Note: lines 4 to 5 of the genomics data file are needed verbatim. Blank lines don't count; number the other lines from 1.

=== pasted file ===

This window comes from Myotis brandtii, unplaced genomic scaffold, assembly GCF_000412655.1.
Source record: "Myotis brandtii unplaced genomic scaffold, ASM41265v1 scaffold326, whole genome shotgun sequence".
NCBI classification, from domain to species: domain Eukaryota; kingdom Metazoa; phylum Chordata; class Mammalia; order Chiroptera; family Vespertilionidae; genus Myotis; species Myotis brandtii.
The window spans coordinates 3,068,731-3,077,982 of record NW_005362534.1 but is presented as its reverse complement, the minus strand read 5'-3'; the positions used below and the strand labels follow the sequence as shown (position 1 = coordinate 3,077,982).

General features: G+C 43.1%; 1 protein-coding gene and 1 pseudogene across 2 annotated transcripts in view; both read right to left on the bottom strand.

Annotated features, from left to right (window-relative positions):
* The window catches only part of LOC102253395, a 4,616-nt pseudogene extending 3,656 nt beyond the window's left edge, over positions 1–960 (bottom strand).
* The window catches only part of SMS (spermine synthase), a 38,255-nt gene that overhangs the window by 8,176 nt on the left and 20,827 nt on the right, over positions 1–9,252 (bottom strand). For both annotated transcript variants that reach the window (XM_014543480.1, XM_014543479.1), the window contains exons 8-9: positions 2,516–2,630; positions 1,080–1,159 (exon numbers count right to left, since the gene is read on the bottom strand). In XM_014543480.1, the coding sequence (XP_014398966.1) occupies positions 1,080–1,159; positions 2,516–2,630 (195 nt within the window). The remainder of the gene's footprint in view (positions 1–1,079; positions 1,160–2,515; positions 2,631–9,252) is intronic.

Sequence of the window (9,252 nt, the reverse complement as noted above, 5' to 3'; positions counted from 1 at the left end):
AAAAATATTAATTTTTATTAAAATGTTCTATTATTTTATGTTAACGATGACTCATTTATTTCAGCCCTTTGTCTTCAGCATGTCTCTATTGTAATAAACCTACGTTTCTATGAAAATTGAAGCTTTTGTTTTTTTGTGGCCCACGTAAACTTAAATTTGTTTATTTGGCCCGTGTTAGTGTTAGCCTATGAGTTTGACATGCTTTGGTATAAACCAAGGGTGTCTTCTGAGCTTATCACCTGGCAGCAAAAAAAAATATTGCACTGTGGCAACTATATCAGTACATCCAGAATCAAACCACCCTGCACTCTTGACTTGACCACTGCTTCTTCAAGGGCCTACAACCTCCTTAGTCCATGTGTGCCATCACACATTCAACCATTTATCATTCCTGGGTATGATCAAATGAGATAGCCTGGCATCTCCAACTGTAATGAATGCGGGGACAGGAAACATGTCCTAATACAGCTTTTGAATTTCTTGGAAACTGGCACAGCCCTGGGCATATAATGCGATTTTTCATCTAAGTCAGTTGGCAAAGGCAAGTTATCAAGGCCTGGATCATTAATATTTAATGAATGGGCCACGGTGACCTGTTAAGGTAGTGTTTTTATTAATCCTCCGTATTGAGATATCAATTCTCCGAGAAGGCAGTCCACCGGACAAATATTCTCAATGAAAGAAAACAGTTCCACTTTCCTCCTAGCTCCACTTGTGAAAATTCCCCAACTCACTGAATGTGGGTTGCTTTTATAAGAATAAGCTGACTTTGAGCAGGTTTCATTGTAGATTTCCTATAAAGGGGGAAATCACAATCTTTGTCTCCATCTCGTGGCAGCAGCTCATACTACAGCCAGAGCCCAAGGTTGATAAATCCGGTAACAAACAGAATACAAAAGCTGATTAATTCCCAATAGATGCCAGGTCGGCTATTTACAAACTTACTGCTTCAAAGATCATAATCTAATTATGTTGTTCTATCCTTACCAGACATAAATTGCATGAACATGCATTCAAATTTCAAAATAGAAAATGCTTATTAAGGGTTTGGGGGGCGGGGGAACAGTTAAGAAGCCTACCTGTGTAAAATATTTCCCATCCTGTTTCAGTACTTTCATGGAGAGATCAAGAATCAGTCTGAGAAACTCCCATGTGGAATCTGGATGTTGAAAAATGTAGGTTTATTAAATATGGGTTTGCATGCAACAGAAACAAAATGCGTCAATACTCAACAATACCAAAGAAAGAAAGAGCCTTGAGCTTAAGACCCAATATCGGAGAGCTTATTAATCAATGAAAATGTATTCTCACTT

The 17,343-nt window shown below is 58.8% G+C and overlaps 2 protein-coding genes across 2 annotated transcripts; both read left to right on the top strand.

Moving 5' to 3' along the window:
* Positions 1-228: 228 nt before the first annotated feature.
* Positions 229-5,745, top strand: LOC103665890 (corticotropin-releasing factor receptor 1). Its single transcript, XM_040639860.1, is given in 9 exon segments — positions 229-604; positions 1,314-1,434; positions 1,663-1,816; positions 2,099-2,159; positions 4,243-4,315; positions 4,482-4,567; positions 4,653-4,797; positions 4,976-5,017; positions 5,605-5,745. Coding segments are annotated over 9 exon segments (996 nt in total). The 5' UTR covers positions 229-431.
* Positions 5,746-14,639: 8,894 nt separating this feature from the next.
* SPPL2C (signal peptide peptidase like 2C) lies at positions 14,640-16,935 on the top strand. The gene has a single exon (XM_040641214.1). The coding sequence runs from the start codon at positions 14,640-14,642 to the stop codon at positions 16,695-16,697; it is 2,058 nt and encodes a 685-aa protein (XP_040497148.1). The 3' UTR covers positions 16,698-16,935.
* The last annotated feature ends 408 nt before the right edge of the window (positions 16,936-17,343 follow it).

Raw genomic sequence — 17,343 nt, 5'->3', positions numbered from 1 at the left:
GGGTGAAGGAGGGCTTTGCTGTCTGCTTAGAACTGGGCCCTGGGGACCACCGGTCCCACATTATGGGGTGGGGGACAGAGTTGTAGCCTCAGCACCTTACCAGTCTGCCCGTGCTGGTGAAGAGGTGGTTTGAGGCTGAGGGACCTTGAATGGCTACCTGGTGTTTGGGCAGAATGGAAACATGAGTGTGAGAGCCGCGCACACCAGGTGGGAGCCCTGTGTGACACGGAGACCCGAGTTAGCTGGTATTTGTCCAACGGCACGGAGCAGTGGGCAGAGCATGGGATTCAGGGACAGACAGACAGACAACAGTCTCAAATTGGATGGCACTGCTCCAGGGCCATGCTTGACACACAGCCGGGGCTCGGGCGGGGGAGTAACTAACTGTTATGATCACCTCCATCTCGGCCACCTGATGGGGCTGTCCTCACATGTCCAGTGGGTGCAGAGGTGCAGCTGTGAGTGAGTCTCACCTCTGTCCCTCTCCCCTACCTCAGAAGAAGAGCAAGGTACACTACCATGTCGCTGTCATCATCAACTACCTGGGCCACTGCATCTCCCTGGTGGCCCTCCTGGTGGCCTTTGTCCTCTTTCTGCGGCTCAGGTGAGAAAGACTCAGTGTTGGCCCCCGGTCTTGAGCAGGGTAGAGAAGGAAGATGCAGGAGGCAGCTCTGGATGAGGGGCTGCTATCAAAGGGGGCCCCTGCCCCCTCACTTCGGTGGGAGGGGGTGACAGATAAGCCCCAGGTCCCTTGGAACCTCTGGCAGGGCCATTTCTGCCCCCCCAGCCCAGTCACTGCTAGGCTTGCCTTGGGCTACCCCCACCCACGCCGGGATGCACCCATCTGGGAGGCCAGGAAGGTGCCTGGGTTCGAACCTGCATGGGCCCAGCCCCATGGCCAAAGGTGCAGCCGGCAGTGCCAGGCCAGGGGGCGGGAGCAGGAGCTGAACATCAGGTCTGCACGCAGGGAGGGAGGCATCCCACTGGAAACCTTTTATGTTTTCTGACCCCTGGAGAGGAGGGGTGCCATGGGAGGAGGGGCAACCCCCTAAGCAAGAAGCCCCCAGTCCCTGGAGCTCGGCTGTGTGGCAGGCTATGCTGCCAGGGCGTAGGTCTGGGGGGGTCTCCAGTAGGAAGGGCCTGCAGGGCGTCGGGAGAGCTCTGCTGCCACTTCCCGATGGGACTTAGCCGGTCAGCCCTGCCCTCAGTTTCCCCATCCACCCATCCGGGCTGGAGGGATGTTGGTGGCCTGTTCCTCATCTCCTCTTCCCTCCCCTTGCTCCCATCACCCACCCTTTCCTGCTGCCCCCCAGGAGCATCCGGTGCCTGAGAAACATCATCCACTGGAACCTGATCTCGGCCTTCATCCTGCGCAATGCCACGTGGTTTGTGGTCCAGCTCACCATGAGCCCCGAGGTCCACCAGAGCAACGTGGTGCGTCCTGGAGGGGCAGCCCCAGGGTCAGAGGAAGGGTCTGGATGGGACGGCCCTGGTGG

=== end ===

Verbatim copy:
The window spans coordinates 3,068,731-3,077,982 of record NW_005362534.1 but is presented as its reverse complement, the minus strand read 5'-3'; the positions used below and the strand labels follow the sequence as shown (position 1 = coordinate 3,077,982).

General features: G+C 43.1%; 1 protein-coding gene and 1 pseudogene across 2 annotated transcripts in view; both read right to left on the bottom strand.